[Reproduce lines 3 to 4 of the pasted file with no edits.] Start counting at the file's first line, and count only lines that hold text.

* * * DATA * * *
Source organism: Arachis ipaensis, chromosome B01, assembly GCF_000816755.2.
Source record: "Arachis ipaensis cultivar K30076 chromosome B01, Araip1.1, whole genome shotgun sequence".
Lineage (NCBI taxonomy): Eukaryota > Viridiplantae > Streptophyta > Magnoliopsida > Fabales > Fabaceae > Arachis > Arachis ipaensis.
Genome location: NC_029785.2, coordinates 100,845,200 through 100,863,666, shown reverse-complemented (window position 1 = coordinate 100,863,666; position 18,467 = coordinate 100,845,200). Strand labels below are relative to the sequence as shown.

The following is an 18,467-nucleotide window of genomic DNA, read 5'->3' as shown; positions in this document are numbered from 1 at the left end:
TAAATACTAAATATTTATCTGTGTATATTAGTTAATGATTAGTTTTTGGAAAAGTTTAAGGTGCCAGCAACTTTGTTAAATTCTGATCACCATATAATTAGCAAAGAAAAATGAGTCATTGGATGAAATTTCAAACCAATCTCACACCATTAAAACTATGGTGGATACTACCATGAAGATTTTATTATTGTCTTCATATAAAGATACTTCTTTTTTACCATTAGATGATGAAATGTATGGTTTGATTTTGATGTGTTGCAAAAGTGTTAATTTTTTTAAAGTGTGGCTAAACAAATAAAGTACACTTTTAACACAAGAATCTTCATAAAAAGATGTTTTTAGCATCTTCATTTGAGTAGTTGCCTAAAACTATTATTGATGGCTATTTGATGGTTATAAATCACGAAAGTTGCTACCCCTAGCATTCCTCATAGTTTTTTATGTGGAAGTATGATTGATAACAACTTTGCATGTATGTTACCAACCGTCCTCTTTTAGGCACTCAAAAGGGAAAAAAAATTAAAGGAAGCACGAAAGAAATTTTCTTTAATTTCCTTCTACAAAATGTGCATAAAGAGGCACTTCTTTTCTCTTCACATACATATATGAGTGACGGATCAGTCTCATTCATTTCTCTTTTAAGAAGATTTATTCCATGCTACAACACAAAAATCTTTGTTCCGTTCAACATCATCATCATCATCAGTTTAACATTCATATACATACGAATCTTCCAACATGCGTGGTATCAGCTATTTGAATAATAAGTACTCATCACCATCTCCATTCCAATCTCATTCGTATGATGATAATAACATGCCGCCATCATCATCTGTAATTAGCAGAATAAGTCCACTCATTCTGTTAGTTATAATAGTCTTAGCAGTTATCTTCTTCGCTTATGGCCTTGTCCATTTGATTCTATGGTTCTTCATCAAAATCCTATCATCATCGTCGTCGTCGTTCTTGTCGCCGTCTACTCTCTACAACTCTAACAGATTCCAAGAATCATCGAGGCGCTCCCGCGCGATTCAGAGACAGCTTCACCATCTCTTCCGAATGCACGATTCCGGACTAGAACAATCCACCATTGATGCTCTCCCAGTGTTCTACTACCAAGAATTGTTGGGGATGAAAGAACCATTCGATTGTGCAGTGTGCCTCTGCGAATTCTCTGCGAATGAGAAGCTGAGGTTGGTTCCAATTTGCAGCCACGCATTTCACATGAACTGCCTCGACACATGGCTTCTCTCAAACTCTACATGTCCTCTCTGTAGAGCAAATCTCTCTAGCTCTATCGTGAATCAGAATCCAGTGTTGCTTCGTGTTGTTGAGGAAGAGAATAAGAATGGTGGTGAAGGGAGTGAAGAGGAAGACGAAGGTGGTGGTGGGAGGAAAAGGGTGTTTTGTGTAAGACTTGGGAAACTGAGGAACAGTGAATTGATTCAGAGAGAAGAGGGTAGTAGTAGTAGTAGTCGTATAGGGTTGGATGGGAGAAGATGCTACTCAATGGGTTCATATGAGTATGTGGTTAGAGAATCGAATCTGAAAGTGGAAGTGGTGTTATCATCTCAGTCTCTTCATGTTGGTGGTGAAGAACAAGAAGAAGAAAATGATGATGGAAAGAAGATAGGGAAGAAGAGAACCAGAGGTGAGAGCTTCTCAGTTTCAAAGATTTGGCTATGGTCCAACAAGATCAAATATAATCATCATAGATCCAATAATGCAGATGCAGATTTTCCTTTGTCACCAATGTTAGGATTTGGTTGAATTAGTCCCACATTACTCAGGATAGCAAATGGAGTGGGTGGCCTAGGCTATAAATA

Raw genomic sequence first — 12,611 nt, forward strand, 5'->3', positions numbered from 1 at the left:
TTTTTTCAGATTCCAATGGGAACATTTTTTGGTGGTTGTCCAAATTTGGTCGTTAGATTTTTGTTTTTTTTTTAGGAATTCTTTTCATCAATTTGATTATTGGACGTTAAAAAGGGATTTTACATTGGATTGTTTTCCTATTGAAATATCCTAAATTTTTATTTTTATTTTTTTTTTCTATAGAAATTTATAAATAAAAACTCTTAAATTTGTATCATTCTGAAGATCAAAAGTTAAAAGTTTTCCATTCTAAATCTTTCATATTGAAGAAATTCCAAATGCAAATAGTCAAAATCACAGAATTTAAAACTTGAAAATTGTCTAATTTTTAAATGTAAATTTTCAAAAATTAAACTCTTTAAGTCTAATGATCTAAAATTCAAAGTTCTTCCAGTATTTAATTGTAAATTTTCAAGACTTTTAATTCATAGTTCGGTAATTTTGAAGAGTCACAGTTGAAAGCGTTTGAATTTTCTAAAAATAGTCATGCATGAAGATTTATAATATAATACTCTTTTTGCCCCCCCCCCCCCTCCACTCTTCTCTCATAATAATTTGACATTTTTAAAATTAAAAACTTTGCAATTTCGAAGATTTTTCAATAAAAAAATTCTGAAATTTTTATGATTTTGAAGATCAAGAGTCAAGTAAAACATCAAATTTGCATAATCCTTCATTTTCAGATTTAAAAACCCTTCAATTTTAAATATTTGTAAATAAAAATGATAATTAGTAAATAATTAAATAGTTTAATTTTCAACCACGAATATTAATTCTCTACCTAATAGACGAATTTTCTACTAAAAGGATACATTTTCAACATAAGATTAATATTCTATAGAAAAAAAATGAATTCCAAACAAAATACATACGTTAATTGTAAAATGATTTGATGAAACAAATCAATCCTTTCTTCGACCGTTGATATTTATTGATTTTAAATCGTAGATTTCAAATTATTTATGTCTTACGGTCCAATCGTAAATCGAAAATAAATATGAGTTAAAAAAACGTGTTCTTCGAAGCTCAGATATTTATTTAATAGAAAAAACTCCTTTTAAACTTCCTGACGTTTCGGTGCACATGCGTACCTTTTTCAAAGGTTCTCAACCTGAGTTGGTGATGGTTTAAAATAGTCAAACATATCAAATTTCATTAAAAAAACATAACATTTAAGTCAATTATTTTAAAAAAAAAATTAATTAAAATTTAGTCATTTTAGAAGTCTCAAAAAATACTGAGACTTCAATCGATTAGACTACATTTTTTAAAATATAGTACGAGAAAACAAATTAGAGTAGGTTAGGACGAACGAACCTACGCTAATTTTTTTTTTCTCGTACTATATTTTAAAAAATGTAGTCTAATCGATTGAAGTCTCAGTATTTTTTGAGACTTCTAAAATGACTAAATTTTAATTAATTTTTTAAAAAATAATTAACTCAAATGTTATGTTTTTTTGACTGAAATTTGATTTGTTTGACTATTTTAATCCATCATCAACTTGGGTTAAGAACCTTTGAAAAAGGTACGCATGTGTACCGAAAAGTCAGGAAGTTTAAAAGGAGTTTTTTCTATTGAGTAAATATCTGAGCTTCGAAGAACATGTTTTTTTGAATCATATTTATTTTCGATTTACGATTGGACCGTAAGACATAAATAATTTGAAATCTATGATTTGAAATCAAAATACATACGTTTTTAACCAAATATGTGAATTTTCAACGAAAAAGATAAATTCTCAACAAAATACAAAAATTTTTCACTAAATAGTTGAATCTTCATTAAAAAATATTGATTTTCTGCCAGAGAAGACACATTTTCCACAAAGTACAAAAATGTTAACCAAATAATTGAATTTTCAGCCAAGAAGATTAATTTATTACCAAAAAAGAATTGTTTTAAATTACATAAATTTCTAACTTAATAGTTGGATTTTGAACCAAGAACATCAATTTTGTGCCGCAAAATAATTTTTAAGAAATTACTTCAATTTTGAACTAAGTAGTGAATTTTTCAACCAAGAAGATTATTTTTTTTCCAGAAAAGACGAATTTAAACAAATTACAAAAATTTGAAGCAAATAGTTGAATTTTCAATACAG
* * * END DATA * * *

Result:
Lineage (NCBI taxonomy): Eukaryota > Viridiplantae > Streptophyta > Magnoliopsida > Fabales > Fabaceae > Arachis > Arachis ipaensis.
Genome location: NC_029785.2, coordinates 100,845,200 through 100,863,666, shown reverse-complemented (window position 1 = coordinate 100,863,666; position 18,467 = coordinate 100,845,200). Strand labels below are relative to the sequence as shown.